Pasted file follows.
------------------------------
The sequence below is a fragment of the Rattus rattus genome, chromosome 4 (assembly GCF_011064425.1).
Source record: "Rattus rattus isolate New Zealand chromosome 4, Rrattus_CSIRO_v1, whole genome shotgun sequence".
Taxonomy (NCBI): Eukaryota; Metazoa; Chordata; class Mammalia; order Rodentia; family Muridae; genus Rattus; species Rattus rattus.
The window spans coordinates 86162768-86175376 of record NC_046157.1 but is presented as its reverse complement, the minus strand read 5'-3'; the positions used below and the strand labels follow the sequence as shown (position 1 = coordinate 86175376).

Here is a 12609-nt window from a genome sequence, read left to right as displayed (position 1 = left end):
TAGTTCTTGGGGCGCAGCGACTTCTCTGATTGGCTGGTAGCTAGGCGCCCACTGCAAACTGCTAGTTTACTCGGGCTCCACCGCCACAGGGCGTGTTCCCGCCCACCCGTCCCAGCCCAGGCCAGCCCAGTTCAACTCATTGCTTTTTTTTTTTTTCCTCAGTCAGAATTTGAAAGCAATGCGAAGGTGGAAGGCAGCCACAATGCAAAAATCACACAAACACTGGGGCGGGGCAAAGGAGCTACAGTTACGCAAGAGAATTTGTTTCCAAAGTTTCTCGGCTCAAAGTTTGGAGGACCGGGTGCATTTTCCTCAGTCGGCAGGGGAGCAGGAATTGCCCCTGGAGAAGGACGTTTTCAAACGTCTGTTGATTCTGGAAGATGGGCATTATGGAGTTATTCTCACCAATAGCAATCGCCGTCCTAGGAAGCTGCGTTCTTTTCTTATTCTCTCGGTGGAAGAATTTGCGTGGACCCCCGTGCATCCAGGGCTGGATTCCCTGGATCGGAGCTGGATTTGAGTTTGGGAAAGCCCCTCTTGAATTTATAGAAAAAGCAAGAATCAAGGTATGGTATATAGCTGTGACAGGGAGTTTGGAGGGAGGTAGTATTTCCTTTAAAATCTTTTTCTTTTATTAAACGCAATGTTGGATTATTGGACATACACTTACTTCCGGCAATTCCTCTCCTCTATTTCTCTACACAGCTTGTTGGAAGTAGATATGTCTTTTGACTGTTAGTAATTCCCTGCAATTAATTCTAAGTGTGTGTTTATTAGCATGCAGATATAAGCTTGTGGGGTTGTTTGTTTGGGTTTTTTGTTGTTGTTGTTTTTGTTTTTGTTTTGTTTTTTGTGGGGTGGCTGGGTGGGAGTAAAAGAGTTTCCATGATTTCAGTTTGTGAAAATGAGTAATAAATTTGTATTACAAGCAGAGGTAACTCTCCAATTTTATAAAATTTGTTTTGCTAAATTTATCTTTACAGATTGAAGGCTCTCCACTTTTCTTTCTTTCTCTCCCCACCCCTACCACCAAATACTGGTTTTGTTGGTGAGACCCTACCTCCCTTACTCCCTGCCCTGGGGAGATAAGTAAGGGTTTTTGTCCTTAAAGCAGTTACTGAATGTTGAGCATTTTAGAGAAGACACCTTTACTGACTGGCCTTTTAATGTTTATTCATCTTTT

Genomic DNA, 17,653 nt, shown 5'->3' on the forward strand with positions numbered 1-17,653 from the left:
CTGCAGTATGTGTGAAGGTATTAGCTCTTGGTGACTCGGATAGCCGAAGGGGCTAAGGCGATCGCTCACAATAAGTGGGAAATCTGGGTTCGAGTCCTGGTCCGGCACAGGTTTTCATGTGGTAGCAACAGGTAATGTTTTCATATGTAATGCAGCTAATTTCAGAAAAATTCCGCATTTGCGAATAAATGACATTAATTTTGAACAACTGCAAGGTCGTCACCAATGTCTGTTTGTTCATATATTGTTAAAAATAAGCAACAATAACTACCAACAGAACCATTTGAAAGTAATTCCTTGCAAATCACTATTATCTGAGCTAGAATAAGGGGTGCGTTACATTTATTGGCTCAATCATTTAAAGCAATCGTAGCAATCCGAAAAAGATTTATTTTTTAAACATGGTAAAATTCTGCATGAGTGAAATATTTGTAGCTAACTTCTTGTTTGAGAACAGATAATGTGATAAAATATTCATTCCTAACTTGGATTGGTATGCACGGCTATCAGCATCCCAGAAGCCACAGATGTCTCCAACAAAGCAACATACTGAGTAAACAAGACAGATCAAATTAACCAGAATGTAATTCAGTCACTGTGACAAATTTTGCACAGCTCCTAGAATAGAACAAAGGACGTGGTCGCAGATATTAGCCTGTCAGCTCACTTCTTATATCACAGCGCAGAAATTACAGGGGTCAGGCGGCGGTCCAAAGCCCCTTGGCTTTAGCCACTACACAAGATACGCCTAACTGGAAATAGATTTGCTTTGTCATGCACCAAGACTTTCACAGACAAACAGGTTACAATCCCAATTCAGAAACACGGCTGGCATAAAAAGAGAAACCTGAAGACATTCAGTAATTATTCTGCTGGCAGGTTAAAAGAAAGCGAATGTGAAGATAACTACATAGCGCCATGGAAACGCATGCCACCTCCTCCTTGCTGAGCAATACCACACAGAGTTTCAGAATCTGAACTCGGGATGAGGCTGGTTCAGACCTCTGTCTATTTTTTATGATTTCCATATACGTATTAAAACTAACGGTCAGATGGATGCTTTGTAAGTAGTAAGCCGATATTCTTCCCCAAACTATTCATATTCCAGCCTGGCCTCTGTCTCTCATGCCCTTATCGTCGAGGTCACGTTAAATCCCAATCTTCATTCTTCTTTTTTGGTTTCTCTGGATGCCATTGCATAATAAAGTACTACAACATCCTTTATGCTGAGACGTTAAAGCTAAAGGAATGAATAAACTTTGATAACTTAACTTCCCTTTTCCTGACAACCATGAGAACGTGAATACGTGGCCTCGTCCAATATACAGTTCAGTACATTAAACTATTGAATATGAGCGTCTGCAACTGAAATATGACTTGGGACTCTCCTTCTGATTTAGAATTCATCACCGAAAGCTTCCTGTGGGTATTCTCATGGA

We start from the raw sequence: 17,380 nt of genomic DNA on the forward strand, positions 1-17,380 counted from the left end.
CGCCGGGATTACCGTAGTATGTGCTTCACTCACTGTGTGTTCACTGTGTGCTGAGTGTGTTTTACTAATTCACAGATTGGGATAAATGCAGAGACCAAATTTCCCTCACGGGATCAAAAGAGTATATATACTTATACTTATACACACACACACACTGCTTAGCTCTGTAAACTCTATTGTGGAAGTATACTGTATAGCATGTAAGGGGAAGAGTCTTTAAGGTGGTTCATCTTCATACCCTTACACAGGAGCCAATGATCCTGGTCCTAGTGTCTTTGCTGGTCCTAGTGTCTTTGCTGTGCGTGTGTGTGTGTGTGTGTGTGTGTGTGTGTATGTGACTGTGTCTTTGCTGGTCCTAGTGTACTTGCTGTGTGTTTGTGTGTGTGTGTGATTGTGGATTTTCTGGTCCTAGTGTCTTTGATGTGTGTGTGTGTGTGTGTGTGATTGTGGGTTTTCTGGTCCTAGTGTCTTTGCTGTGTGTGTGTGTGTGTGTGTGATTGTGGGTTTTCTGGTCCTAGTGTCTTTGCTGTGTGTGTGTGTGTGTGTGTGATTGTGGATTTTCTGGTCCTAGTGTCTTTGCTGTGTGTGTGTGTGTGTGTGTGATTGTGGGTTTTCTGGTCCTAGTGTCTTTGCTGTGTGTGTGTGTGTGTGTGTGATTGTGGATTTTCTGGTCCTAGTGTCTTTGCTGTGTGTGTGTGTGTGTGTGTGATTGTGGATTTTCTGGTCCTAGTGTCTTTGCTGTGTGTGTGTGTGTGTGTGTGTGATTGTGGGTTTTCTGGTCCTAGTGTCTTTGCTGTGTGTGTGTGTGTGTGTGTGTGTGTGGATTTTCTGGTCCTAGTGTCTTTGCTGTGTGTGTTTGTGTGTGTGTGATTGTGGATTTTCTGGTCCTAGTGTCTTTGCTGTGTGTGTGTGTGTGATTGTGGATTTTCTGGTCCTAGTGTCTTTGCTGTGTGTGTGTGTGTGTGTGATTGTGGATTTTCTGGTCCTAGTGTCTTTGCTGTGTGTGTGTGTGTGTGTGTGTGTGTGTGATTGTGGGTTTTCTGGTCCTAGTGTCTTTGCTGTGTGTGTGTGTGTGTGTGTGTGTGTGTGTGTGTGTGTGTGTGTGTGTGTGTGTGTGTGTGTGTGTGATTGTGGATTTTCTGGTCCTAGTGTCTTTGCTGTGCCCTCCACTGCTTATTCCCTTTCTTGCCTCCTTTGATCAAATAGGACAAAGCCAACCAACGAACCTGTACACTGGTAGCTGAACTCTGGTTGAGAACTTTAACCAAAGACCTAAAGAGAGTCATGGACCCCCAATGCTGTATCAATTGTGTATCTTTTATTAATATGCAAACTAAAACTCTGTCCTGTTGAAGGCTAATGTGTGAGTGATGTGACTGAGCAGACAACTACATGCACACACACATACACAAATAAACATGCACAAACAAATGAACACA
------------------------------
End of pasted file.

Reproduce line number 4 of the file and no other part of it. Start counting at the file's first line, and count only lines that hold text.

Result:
The window spans coordinates 86162768-86175376 of record NC_046157.1 but is presented as its reverse complement, the minus strand read 5'-3'; the positions used below and the strand labels follow the sequence as shown (position 1 = coordinate 86175376).